When Omid Saadati arrived on the U’s campus in 1998 to study computer science at the College of Engineering, he had never owned a computer. That was not, however, his biggest concern; Saadati had recently emigrated from Iran, and though he already had a bachelor’s degree in civil engineering, he was worried about having to restart his education from square one.

Omid Saadati portrait
Omid Saadati

Saadati was one of the first alumni of the Baháʼí Institute for Higher Education (BIHE) to continue their education in America. With no campus, classrooms, or formal accreditation, it was unclear whether anyone in Saadati’s new country would recognize the validity of his degree.

“Higher education was very much highly regarded in my family. My uncles and father all had engineering degrees, and my uncle even built castles for the Shah of Iran,” Saadati says. “Life without higher education was not one I wanted to live, so it was my mission to do whatever I could to study, with the dream of eventually coming to the United States.”

As a member of the Bahá’í Faith, Saadati’s education journey had roadblocks that his elders didn’t have to face. Iran’s largest religious minority, Bahá’ís had been systematically excluded from the country’s higher education system since the Islamic Revolution in 1979. In response, members of the community banded together to form an “underground” university, where students and teachers would secretively meet in private homes or send course materials and assignments through the mail.

Following his father’s footsteps, Saadati studied civil engineering under these challenging circumstances. But when the opportunity to join his sister in Salt Lake City arose after graduation, he took another radical step at the same time and plunged into the world of computer science.

With the dotcom boom in full effect and the U’s reputation in the discipline preceding it, Saadati was confident that this was the right career move, but had no idea whether he would be able to pursue it. The handful of fellow BIHE alumni who had attempted to continue their education outside of Iran had to start from scratch, owing to the institution’s lack of formal recognition. All Saadati could do was ask.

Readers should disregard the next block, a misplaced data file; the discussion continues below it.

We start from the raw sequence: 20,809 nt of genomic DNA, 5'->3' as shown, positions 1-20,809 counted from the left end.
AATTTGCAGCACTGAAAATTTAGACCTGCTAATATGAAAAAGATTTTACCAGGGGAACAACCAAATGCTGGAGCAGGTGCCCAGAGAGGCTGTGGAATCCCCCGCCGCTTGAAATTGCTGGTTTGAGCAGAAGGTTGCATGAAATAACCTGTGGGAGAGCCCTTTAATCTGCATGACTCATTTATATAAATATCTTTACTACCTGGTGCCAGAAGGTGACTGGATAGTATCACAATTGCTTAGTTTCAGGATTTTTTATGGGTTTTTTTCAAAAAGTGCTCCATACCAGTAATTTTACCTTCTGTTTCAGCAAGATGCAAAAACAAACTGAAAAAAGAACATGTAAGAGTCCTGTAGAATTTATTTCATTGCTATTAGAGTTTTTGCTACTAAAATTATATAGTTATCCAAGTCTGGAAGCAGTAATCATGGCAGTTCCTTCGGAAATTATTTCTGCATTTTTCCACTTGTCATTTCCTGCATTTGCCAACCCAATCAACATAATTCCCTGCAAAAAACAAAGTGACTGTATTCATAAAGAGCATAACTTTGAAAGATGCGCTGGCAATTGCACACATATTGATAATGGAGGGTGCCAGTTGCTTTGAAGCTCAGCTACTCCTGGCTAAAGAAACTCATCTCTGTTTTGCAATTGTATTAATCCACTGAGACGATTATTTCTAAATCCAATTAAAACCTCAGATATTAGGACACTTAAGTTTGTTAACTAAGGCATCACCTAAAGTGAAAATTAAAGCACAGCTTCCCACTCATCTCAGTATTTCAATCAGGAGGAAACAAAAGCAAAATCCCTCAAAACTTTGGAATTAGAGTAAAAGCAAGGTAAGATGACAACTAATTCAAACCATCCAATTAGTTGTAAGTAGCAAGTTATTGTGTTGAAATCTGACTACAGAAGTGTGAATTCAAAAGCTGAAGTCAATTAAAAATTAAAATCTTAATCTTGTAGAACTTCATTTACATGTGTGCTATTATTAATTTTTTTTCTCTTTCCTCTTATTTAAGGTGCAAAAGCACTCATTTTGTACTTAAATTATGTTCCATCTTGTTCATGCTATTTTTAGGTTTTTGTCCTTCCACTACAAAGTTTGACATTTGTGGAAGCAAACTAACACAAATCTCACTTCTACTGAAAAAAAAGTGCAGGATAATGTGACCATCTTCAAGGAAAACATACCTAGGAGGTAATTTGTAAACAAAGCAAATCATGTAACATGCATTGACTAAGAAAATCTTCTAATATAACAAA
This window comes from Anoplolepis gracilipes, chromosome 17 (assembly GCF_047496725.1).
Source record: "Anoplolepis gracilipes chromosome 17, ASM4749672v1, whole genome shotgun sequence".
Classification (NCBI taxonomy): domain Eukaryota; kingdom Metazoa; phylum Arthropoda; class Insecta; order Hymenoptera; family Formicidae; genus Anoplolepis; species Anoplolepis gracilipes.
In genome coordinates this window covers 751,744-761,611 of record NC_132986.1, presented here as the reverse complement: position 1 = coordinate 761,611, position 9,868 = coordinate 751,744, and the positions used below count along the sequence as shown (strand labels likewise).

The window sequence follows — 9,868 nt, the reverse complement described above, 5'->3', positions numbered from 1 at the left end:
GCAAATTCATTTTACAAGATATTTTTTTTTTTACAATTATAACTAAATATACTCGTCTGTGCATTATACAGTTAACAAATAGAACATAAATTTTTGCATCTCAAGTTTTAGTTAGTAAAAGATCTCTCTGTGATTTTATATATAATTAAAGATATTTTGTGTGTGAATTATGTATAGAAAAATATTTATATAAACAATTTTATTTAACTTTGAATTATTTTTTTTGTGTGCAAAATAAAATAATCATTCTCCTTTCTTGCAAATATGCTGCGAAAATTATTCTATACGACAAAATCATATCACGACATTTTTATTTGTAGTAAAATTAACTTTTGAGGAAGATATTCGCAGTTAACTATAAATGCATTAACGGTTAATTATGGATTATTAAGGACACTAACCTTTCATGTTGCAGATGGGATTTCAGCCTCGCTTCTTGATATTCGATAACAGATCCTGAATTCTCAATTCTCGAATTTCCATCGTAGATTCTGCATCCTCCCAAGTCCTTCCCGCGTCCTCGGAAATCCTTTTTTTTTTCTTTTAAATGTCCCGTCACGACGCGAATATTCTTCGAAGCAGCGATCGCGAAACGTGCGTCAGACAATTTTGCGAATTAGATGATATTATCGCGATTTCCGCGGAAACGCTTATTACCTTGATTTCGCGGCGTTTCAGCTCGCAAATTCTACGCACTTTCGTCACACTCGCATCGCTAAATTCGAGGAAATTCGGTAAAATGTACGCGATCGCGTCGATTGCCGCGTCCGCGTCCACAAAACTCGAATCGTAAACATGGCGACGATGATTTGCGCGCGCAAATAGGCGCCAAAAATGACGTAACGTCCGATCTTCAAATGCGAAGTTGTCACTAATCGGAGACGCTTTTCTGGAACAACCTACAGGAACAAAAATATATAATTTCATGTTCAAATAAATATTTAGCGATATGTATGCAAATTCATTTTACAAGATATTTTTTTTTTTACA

Fortunately, he found an understanding audience at the U.

“The U went above and beyond to probe into my case and verify my educational history,” Saadati says, “They even directly contacted some of my professors, which was not a simple task at the time.”

Omid Saadati on the U's campus in the early '00sEquipped with his first email address, Saadati began studying graphics, networks, compilers, and a host of other skills that would set him up for a career in software development. But it was not just the curriculum that made an impression on him. The U’s principles of tolerance, inclusion, and the freedom of expression and religion provided fertile soil for Saadati to grow as a person as well as an engineer, especially when times were tough.

“In the weeks following 9/11, people who look like me were facing a lot of discrimination even violence,” Saadati says. “I’ll always remember Dave Hanscom, director of undergrad program at the School of Computing, personally checked in with me, just to make sure I was doing OK.”

After graduating, Saadati moved to the Bay Area and, leveraging the education he received at the U, began working for some of the tech industries biggest players, including Google, Meta, and Cisco.

Now, Saadati is a fellow at Global Innovation Catalyst, sharing his experience in product development and management with international startups. He also acts as an independent advisor and career coach for engineers and software developers just breaking into the tech industry, and teaches at Carnegie Mellon University’s Integrated Innovation Institute.

 Looking back at the twists and turns it took to get to this stage of his career, Saadati is ready to give back, hoping to help the next generation of engineers accelerate through a straighter path to success.

“I’m interested in developing workshops about product management in a start-up accelerator,” Saadati says. “Essentially a boot camp for engineers who want to be innovators and entrepreneurs, this would help students pursue the opportunities I was fortunate enough to receive.”